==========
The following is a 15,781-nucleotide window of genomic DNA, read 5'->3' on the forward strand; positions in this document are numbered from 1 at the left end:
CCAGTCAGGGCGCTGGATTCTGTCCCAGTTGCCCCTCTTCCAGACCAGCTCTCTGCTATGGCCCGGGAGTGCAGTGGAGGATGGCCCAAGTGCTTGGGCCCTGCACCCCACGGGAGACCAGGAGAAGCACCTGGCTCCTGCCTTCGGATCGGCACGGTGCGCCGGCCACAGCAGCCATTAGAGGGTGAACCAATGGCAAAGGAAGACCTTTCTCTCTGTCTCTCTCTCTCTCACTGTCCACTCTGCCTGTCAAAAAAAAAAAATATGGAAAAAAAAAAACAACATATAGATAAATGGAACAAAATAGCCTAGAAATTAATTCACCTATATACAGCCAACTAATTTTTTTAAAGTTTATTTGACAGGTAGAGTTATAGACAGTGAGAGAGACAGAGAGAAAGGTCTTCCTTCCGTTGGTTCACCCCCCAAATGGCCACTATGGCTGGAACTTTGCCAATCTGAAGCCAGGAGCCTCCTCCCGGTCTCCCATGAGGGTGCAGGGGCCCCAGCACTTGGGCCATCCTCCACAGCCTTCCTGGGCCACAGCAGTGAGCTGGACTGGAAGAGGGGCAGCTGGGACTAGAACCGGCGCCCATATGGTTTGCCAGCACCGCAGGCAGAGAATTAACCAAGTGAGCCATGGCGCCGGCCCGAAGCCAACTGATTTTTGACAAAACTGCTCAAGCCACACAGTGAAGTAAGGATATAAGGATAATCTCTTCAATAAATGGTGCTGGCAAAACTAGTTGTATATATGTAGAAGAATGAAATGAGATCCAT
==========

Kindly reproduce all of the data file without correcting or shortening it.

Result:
The following is a 15,781-nucleotide window of genomic DNA, read 5'->3' on the forward strand; positions in this document are numbered from 1 at the left end:
CCAGTCAGGGCGCTGGATTCTGTCCCAGTTGCCCCTCTTCCAGACCAGCTCTCTGCTATGGCCCGGGAGTGCAGTGGAGGATGGCCCAAGTGCTTGGGCCCTGCACCCCACGGGAGACCAGGAGAAGCACCTGGCTCCTGCCTTCGGATCGGCACGGTGCGCCGGCCACAGCAGCCATTAGAGGGTGAACCAATGGCAAAGGAAGACCTTTCTCTCTGTCTCTCTCTCTCTCACTGTCCACTCTGCCTGTCAAAAAAAAAAAATATGGAAAAAAAAAAACAACATATAGATAAATGGAACAAAATAGCCTAGAAATTAATTCACCTATATACAGCCAACTAATTTTTTTAAAGTTTATTTGACAGGTAGAGTTATAGACAGTGAGAGAGACAGAGAGAAAGGTCTTCCTTCCGTTGGTTCACCCCCCAAATGGCCACTATGGCTGGAACTTTGCCAATCTGAAGCCAGGAGCCTCCTCCCGGTCTCCCATGAGGGTGCAGGGGCCCCAGCACTTGGGCCATCCTCCACAGCCTTCCTGGGCCACAGCAGTGAGCTGGACTGGAAGAGGGGCAGCTGGGACTAGAACCGGCGCCCATATGGTTTGCCAGCACCGCAGGCAGAGAATTAACCAAGTGAGCCATGGCGCCGGCCCGAAGCCAACTGATTTTTGACAAAACTGCTCAAGCCACACAGTGAAGTAAGGATATAAGGATAATCTCTTCAATAAATGGTGCTGGCAAAACTAGTTGTATATATGTAGAAGAATGAAATGAGATCCAT